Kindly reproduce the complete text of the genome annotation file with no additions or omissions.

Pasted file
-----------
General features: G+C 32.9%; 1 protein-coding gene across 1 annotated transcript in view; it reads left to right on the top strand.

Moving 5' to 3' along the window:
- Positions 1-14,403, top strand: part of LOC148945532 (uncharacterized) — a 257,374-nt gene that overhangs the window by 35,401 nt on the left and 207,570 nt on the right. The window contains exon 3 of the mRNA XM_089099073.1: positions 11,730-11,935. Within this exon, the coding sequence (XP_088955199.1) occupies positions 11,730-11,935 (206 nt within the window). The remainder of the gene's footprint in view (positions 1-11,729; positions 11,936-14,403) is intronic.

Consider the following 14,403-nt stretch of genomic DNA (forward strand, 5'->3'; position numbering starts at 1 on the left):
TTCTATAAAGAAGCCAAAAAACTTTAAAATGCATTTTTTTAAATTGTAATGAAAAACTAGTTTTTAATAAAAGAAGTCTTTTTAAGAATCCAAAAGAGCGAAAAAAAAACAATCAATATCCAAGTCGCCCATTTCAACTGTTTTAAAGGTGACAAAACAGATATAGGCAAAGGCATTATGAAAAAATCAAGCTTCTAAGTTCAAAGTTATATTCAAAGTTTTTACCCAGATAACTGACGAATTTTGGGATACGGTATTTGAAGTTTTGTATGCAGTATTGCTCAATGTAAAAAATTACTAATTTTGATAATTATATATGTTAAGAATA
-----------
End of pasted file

General features: G+C 32.9%; 1 protein-coding gene across 1 annotated transcript in view; it reads left to right on the top strand.

Moving 5' to 3' along the window:
- Positions 1-14,403, top strand: part of LOC148945532 (uncharacterized) — a 257,374-nt gene that overhangs the window by 35,401 nt on the left and 207,570 nt on the right. The window contains exon 3 of the mRNA XM_089099073.1: positions 11,730-11,935. Within this exon, the coding sequence (XP_088955199.1) occupies positions 11,730-11,935 (206 nt within the window). The remainder of the gene's footprint in view (positions 1-11,729; positions 11,936-14,403) is intronic.

Consider the following 14,403-nt stretch of genomic DNA (forward strand, 5'->3'; position numbering starts at 1 on the left):
TTCTATAAAGAAGCCAAAAAACTTTAAAATGCATTTTTTTAAATTGTAATGAAAAACTAGTTTTTAATAAAAGAAGTCTTTTTAAGAATCCAAAAGAGCGAAAAAAAAACAATCAATATCCAAGTCGCCCATTTCAACTGTTTTAAAGGTGACAAAACAGATATAGGCAAAGGCATTATGAAAAAATCAAGCTTCTAAGTTCAAAGTTATATTCAAAGTTTTTACCCAGATAACTGACGAATTTTGGGATACGGTATTTGAAGTTTTGTATGCAGTATTGCTCAATGTAAAAAATTACTAATTTTGATAATTATATATGTTAAGAATA